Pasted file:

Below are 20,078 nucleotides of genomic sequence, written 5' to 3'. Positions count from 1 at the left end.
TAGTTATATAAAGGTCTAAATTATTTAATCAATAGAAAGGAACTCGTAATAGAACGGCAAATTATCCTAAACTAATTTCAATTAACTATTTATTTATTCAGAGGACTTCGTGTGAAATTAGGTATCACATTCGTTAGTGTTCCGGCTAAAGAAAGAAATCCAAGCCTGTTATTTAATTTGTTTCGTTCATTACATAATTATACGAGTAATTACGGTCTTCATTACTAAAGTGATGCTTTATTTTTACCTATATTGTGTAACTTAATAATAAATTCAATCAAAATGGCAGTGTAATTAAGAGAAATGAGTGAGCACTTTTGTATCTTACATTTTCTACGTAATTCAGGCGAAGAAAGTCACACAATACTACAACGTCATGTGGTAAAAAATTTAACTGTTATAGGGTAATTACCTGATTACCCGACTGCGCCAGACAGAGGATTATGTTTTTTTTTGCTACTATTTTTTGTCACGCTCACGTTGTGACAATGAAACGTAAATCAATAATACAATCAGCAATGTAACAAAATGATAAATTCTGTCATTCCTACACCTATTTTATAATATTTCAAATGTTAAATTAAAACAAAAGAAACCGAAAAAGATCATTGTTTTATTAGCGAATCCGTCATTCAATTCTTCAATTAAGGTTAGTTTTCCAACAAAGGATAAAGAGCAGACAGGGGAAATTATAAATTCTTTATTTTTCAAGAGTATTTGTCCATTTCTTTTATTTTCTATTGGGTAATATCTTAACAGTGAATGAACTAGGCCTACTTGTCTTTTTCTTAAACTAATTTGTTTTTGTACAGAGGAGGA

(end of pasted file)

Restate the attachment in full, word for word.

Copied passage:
Below are 20,078 nucleotides of genomic sequence, written 5' to 3'. Positions count from 1 at the left end.
TAGTTATATAAAGGTCTAAATTATTTAATCAATAGAAAGGAACTCGTAATAGAACGGCAAATTATCCTAAACTAATTTCAATTAACTATTTATTTATTCAGAGGACTTCGTGTGAAATTAGGTATCACATTCGTTAGTGTTCCGGCTAAAGAAAGAAATCCAAGCCTGTTATTTAATTTGTTTCGTTCATTACATAATTATACGAGTAATTACGGTCTTCATTACTAAAGTGATGCTTTATTTTTACCTATATTGTGTAACTTAATAATAAATTCAATCAAAATGGCAGTGTAATTAAGAGAAATGAGTGAGCACTTTTGTATCTTACATTTTCTACGTAATTCAGGCGAAGAAAGTCACACAATACTACAACGTCATGTGGTAAAAAATTTAACTGTTATAGGGTAATTACCTGATTACCCGACTGCGCCAGACAGAGGATTATGTTTTTTTTTGCTACTATTTTTTGTCACGCTCACGTTGTGACAATGAAACGTAAATCAATAATACAATCAGCAATGTAACAAAATGATAAATTCTGTCATTCCTACACCTATTTTATAATATTTCAAATGTTAAATTAAAACAAAAGAAACCGAAAAAGATCATTGTTTTATTAGCGAATCCGTCATTCAATTCTTCAATTAAGGTTAGTTTTCCAACAAAGGATAAAGAGCAGACAGGGGAAATTATAAATTCTTTATTTTTCAAGAGTATTTGTCCATTTCTTTTATTTTCTATTGGGTAATATCTTAACAGTGAATGAACTAGGCCTACTTGTCTTTTTCTTAAACTAATTTGTTTTTGTACAGAGGAGGA